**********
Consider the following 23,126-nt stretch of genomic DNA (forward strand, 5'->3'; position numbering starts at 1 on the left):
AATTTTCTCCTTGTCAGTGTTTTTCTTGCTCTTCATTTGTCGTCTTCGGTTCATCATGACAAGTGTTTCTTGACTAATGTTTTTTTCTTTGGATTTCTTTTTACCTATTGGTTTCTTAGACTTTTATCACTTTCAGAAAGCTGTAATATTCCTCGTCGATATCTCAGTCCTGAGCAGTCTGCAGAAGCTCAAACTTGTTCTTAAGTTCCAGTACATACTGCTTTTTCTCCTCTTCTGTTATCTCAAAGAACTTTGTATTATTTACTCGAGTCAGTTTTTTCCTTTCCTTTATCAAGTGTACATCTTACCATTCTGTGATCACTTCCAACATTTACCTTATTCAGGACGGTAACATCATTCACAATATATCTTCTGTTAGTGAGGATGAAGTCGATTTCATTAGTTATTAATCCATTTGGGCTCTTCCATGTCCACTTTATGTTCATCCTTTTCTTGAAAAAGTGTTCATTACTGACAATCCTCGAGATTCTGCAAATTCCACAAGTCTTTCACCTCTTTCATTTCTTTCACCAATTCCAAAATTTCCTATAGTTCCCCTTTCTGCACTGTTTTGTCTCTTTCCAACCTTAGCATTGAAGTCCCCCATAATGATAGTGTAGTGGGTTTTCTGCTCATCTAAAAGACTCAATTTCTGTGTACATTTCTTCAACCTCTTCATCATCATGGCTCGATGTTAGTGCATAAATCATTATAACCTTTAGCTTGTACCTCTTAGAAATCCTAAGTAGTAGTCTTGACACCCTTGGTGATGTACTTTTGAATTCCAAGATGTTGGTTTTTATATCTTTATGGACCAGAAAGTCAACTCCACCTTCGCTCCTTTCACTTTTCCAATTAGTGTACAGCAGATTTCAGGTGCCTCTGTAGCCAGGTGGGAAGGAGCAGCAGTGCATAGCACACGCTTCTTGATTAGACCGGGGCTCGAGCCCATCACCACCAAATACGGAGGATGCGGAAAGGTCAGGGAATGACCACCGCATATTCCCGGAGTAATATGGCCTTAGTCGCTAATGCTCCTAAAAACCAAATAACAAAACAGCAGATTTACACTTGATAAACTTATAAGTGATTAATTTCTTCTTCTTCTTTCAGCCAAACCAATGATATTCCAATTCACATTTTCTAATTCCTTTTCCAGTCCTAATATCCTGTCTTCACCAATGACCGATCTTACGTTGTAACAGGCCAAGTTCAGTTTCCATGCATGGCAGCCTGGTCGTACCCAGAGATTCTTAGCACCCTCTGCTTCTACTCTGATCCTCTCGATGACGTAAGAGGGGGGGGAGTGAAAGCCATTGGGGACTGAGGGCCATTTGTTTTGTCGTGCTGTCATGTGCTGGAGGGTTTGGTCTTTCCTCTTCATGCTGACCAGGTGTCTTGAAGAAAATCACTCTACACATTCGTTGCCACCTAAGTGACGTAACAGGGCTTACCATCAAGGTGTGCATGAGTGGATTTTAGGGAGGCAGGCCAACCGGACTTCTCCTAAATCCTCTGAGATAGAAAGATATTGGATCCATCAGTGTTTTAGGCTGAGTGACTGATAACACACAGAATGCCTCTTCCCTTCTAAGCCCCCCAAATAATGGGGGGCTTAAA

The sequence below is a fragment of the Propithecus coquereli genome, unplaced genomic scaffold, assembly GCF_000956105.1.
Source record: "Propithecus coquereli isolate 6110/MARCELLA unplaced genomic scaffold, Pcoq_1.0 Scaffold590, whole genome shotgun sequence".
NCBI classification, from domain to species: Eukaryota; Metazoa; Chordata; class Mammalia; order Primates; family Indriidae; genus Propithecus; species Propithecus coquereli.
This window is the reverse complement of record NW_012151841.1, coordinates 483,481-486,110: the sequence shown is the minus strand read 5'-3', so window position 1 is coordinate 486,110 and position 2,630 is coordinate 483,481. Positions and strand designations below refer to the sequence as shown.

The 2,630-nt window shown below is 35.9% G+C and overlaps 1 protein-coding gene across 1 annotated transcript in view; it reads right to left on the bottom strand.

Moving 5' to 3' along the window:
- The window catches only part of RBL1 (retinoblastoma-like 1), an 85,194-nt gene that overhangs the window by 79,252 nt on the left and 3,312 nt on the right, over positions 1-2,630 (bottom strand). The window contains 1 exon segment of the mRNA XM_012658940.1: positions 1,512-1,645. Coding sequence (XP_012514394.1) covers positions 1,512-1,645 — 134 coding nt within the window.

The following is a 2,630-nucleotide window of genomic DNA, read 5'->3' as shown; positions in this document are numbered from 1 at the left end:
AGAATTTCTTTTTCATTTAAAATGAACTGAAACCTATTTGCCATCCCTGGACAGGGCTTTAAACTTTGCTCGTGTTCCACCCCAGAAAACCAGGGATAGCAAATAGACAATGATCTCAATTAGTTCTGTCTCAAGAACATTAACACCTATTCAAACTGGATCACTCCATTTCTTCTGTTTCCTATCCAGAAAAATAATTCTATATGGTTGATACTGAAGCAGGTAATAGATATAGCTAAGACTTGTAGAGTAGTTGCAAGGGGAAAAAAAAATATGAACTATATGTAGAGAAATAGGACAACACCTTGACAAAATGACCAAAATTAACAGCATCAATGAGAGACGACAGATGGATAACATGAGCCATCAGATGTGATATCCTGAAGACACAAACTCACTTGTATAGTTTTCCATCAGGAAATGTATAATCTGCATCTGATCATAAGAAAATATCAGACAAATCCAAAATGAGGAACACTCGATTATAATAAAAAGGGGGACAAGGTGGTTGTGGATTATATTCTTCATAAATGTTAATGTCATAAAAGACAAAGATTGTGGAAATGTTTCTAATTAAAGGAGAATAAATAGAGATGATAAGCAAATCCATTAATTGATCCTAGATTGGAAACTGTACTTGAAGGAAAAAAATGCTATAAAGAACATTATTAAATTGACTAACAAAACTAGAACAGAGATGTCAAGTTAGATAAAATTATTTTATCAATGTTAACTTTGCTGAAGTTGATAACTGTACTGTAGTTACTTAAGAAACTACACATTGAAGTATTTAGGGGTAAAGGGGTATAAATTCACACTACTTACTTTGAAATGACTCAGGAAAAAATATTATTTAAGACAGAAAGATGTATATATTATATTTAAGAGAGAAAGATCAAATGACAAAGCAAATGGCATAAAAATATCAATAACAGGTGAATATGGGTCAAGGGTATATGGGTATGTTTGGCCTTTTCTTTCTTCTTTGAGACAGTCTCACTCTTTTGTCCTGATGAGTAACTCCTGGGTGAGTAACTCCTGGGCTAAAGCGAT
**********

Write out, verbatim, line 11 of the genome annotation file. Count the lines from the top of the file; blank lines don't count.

AGAATTTCTTTTTCATTTAAAATGAACTGAAACCTATTTGCCATCCCTGGACAGGGCTTTAAACTTTGCTCGTGTTCCACCCCAGAAAACCAGGGATAGCAAATAGACAATGATCTCAATTAGTTCTGTCTCAAGAACATTAACACCTATTCAAACTGGATCACTCCATTTCTTCTGTTTCCTATCCAGAAAAATAATTCTATATGGTTGATACTGAAGCAGGTAATAGATATAGCTAAGACTTGTAGAGTAGTTGCAAGGGGAAAAAAAAATATGAACTATATGTAGAGAAATAGGACAACACCTTGACAAAATGACCAAAATTAACAGCATCAATGAGAGACGACAGATGGATAACATGAGCCATCAGATGTGATATCCTGAAGACACAAACTCACTTGTATAGTTTTCCATCAGGAAATGTATAATCTGCATCTGATCATAAGAAAATATCAGACAAATCCAAAATGAGGAACACTCGATTATAATAAAAAGGGGGACAAGGTGGTTGTGGATTATATTCTTCATAAATGTTAATGTCATAAAAGACAAAGATTGTGGAAATGTTTCTAATTAAAGGAGAATAAATAGAGATGATAAGCAAATCCATTAATTGATCCTAGATTGGAAACTGTACTTGAAGGAAAAAAATGCTATAAAGAACATTATTAAATTGACTAACAAAACTAGAACAGAGATGTCAAGTTAGATAAAATTATTTTATCAATGTTAACTTTGCTGAAGTTGATAACTGTACTGTAGTTACTTAAGAAACTACACATTGAAGTATTTAGGGGTAAAGGGGTATAAATTCACACTACTTACTTTGAAATGACTCAGGAAAAAATATTATTTAAGACAGAAAGATGTATATATTATATTTAAGAGAGAAAGATCAAATGACAAAGCAAATGGCATAAAAATATCAATAACAGGTGAATATGGGTCAAGGGTATATGGGTATGTTTGGCCTTTTCTTTCTTCTTTGAGACAGTCTCACTCTTTTGTCCTGATGAGTAACTCCTGGGTGAGTAACTCCTGGGCTAAAGCGAT